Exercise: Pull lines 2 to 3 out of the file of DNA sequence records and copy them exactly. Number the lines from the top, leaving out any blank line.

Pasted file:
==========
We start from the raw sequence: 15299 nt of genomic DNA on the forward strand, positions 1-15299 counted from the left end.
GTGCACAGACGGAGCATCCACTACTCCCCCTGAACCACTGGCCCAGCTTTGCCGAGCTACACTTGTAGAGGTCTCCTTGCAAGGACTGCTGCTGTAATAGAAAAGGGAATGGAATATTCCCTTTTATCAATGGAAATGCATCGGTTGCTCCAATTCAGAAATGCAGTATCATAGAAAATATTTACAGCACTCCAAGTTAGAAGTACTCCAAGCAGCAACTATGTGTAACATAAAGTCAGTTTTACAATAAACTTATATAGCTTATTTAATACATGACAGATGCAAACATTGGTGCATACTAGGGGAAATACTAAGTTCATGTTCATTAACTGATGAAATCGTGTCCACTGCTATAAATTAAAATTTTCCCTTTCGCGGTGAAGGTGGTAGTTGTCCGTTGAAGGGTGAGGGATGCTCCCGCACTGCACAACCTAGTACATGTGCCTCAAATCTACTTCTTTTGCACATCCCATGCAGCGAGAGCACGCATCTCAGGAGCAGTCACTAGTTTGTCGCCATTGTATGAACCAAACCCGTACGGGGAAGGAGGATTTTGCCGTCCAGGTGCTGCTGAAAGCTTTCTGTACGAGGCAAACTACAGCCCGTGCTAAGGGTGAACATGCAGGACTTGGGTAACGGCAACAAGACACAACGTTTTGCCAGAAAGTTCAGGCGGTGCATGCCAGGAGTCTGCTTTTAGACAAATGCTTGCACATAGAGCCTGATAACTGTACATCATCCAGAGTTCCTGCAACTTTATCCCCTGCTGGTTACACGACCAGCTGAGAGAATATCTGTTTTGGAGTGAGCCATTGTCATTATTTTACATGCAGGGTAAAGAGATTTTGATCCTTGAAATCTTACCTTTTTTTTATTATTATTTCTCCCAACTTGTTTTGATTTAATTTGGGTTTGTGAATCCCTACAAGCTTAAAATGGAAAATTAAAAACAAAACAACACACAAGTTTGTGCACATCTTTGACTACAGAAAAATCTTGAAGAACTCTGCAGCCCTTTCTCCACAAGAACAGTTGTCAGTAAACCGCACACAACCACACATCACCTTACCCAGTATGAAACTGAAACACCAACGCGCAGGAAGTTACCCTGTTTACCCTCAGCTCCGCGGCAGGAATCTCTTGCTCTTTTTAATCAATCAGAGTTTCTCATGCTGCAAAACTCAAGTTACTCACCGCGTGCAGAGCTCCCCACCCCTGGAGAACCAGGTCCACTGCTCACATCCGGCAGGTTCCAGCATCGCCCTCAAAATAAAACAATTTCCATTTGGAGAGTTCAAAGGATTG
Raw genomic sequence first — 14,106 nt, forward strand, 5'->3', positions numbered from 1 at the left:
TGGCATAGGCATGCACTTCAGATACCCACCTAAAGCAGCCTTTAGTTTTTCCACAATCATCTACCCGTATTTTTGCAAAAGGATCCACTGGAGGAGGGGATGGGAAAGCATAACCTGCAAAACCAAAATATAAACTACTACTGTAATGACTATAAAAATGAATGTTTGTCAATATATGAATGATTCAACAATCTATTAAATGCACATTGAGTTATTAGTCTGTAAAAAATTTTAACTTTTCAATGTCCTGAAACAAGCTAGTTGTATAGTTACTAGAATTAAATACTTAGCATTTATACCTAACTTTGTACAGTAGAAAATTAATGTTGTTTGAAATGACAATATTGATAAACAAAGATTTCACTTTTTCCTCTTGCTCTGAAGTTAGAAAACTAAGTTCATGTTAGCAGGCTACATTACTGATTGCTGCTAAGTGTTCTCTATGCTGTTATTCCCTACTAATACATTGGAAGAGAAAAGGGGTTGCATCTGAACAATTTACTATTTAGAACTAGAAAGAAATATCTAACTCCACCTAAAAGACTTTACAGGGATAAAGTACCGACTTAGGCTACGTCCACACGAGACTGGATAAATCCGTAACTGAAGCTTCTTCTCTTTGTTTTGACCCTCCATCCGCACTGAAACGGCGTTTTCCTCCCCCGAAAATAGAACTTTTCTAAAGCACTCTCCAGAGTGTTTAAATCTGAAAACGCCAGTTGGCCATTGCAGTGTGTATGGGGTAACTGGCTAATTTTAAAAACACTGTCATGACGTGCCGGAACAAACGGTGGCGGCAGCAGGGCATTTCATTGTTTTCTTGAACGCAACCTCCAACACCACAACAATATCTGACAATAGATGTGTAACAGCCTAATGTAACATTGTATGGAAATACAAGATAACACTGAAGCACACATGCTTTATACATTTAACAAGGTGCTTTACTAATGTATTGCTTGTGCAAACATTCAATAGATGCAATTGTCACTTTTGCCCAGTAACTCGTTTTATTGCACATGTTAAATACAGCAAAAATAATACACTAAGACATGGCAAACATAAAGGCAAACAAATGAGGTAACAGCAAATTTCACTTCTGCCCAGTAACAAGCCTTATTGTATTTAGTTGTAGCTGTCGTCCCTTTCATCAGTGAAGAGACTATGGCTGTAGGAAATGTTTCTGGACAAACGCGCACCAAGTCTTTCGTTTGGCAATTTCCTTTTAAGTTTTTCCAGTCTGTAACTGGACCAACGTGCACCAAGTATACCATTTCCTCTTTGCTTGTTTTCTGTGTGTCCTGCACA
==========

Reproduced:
GTGCACAGACGGAGCATCCACTACTCCCCCTGAACCACTGGCCCAGCTTTGCCGAGCTACACTTGTAGAGGTCTCCTTGCAAGGACTGCTGCTGTAATAGAAAAGGGAATGGAATATTCCCTTTTATCAATGGAAATGCATCGGTTGCTCCAATTCAGAAATGCAGTATCATAGAAAATATTTACAGCACTCCAAGTTAGAAGTACTCCAAGCAGCAACTATGTGTAACATAAAGTCAGTTTTACAATAAACTTATATAGCTTATTTAATACATGACAGATGCAAACATTGGTGCATACTAGGGGAAATACTAAGTTCATGTTCATTAACTGATGAAATCGTGTCCACTGCTATAAATTAAAATTTTCCCTTTCGCGGTGAAGGTGGTAGTTGTCCGTTGAAGGGTGAGGGATGCTCCCGCACTGCACAACCTAGTACATGTGCCTCAAATCTACTTCTTTTGCACATCCCATGCAGCGAGAGCACGCATCTCAGGAGCAGTCACTAGTTTGTCGCCATTGTATGAACCAAACCCGTACGGGGAAGGAGGATTTTGCCGTCCAGGTGCTGCTGAAAGCTTTCTGTACGAGGCAAACTACAGCCCGTGCTAAGGGTGAACATGCAGGACTTGGGTAACGGCAACAAGACACAACGTTTTGCCAGAAAGTTCAGGCGGTGCATGCCAGGAGTCTGCTTTTAGACAAATGCTTGCACATAGAGCCTGATAACTGTACATCATCCAGAGTTCCTGCAACTTTATCCCCTGCTGGTTACACGACCAGCTGAGAGAATATCTGTTTTGGAGTGAGCCATTGTCATTATTTTACATGCAGGGTAAAGAGATTTTGATCCTTGAAATCTTACCTTTTTTTTATTATTATTTCTCCCAACTTGTTTTGATTTAATTTGGGTTTGTGAATCCCTACAAGCTTAAAATGGAAAATTAAAAACAAAACAACACACAAGTTTGTGCACATCTTTGACTACAGAAAAATCTTGAAGAACTCTGCAGCCCTTTCTCCACAAGAACAGTTGTCAGTAAACCGCACACAACCACACATCACCTTACCCAGTATGAAACTGAAACACCAACGCGCAGGAAGTTACCCTGTTTACCCTCAGCTCCGCGGCAGGAATCTCTTGCTCTTTTTAATCAATCAGAGTTTCTCATGCTGCAAAACTCAAGTTACTCACCGCGTGCAGAGCTCCCCACCCCTGGAGAACCAGGTCCACTGCTCACATCCGGCAGGTTCCAGCATCGCCCTCAAAATAAAACAATTTCCATTTGGAGAGTTCAAAGGATTG
Raw genomic sequence first — 14,106 nt, forward strand, 5'->3', positions numbered from 1 at the left: